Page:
Under Phase I of the program, scheduled commercial banks mostly shied away from lending for solar projects while export credit agencies, multilateral financial institutions, and some nonbanking financial institutions took up most of the financing. However, given that most infrastructure lending in India has been led by commercial banks, the solar program too will need their active participation to scale up to the levels envisaged.

2. Develop shared infrastructure facilities such as solar parks

The provision of publicly developed infrastructure frees private providers to focus on solar power development, increases efficiency, and lowers costs.   Gujarat, for example, was the first state to declare a solar policy (2009) and today, is at the forefront of solar power generation in India. Its first solar park, developed on waste land in Charanka (Patan district), has the largest solar capacity in Asia. The park provides developers with already developed land along with critical infrastructure, including facilities for power evacuation and transmission, roads and water, thereby ensuring the rapid development of solar projects.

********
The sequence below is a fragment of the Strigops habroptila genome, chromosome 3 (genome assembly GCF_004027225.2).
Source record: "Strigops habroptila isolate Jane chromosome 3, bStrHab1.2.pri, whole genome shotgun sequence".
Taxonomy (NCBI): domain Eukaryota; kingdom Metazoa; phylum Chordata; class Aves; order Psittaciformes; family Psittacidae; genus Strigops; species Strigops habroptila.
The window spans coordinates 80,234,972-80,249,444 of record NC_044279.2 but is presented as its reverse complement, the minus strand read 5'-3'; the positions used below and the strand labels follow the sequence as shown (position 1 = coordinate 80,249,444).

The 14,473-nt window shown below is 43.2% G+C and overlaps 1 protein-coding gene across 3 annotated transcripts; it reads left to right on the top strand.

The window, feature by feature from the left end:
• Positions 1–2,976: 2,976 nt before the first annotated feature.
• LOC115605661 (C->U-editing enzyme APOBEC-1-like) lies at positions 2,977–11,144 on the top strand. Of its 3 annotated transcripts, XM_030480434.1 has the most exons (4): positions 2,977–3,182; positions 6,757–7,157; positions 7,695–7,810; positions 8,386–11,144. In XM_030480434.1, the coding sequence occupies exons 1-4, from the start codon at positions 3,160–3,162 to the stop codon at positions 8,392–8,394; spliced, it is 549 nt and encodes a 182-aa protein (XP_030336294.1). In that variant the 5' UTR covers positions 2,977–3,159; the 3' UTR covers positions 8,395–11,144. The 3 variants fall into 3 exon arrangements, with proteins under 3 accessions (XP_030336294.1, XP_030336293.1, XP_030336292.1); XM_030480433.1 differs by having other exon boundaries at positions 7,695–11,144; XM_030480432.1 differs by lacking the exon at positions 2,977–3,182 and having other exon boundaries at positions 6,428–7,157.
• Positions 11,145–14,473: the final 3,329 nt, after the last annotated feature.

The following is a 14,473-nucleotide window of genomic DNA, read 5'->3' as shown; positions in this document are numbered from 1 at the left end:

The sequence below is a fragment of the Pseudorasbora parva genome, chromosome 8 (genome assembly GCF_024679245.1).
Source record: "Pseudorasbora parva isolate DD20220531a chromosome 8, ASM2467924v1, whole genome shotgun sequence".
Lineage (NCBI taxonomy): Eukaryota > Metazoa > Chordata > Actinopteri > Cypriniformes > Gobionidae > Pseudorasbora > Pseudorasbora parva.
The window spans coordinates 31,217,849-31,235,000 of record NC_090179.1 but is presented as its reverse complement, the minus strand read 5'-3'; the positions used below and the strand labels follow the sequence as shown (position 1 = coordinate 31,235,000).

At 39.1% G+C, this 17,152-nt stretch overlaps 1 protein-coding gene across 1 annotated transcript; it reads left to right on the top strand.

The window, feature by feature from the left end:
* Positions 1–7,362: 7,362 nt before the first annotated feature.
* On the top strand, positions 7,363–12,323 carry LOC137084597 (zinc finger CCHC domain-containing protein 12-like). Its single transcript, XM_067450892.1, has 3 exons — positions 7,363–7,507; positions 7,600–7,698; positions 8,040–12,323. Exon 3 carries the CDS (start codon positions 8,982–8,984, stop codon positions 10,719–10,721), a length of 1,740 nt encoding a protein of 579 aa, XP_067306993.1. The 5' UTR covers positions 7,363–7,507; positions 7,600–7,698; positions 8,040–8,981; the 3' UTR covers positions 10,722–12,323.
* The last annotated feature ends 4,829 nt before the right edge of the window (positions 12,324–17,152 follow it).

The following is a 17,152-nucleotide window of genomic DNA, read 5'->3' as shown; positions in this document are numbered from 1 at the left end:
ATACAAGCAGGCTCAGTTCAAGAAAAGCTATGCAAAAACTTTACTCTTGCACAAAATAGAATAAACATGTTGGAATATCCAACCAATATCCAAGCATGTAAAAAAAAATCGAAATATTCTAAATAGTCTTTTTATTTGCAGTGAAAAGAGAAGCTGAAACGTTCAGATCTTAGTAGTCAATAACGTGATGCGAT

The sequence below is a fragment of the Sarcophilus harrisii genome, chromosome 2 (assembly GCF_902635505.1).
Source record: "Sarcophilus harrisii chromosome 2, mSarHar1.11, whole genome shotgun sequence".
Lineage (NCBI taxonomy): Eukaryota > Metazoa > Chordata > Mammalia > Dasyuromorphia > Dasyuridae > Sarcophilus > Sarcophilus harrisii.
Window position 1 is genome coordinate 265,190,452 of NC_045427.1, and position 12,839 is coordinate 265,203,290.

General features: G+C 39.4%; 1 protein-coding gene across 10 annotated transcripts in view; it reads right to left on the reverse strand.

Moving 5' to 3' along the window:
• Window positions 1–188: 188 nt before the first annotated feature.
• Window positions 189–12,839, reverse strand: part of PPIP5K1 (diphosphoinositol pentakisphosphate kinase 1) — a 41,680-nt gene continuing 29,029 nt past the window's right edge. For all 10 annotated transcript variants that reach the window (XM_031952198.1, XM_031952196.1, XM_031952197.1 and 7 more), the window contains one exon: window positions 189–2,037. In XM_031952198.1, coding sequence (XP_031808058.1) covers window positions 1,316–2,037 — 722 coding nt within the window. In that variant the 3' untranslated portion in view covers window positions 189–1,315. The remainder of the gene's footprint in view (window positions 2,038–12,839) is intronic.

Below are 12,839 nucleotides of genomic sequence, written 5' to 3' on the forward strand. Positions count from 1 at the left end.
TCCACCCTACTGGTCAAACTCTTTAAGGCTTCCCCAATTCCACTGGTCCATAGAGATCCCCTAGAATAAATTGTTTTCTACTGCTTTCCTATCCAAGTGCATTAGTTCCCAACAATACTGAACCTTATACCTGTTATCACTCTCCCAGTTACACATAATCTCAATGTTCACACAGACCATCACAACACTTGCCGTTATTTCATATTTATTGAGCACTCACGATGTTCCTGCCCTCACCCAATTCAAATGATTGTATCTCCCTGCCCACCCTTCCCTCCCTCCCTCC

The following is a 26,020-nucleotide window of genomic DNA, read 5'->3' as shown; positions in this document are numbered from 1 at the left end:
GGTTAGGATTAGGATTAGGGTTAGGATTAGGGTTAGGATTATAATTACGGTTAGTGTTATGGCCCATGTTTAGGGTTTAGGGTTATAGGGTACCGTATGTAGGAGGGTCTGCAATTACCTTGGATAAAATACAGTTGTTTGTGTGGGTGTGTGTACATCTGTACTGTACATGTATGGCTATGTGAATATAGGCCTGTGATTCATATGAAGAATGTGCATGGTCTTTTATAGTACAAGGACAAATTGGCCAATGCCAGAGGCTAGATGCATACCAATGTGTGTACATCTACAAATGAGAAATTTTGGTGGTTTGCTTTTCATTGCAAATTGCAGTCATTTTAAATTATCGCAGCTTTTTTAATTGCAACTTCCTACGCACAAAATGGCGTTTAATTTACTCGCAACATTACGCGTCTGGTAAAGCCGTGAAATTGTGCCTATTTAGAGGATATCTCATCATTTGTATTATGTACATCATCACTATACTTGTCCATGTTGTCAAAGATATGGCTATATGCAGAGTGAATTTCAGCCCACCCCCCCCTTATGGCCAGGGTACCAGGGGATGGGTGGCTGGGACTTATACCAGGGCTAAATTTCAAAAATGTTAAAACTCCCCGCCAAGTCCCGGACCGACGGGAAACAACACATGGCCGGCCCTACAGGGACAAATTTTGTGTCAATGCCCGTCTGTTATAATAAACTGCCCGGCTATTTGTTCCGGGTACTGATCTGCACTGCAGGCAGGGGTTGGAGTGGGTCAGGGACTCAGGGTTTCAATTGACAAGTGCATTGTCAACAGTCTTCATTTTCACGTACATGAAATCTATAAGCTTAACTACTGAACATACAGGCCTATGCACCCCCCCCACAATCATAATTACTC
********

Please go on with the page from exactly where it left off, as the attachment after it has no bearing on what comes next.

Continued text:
3. Use India’s comparative advantage to develop a niche in the manufacturing value chain

India’s solar PV manufacturing capacity is limited and does not straddle the higher technological echelons of the industry. This is because India’s manufacturers lack the raw materials, do not have access to low-cost financing, and face underdeveloped supply chains. In CSP, where local manufacturing is more complex, India has not been able to manufacture some critical components. Either technology suppliers are limited and their products patented or the lack of natural resources poses an impediment. India should therefore seek to define and develop its manufacturing capabilities in specific parts of the value chain where it enjoys a comparative advantage and can emerge as a globally competitive producer.